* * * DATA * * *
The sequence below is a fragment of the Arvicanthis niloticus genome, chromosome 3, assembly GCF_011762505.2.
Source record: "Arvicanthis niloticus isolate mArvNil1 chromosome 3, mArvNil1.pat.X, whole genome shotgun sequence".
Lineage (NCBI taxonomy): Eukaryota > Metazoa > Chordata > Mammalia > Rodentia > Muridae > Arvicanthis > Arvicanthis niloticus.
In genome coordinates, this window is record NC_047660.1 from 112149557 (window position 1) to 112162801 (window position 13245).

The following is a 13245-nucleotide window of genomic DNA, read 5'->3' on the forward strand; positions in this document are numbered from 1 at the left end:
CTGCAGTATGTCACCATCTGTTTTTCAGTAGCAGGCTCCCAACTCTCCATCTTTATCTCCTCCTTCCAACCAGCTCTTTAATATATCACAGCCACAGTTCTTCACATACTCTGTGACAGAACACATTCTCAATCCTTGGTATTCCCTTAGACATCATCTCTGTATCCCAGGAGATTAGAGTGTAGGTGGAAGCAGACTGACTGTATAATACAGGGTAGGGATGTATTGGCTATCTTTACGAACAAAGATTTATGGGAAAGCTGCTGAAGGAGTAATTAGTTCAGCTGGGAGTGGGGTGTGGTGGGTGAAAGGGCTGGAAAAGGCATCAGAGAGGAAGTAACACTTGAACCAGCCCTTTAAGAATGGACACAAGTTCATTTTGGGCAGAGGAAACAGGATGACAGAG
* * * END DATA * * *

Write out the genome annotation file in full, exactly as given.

The sequence below is a fragment of the Arvicanthis niloticus genome, chromosome 3, assembly GCF_011762505.2.
Source record: "Arvicanthis niloticus isolate mArvNil1 chromosome 3, mArvNil1.pat.X, whole genome shotgun sequence".
Lineage (NCBI taxonomy): Eukaryota > Metazoa > Chordata > Mammalia > Rodentia > Muridae > Arvicanthis > Arvicanthis niloticus.
In genome coordinates, this window is record NC_047660.1 from 112149557 (window position 1) to 112162801 (window position 13245).

The following is a 13245-nucleotide window of genomic DNA, read 5'->3' on the forward strand; positions in this document are numbered from 1 at the left end:
CTGCAGTATGTCACCATCTGTTTTTCAGTAGCAGGCTCCCAACTCTCCATCTTTATCTCCTCCTTCCAACCAGCTCTTTAATATATCACAGCCACAGTTCTTCACATACTCTGTGACAGAACACATTCTCAATCCTTGGTATTCCCTTAGACATCATCTCTGTATCCCAGGAGATTAGAGTGTAGGTGGAAGCAGACTGACTGTATAATACAGGGTAGGGATGTATTGGCTATCTTTACGAACAAAGATTTATGGGAAAGCTGCTGAAGGAGTAATTAGTTCAGCTGGGAGTGGGGTGTGGTGGGTGAAAGGGCTGGAAAAGGCATCAGAGAGGAAGTAACACTTGAACCAGCCCTTTAAGAATGGACACAAGTTCATTTTGGGCAGAGGAAACAGGATGACAGAG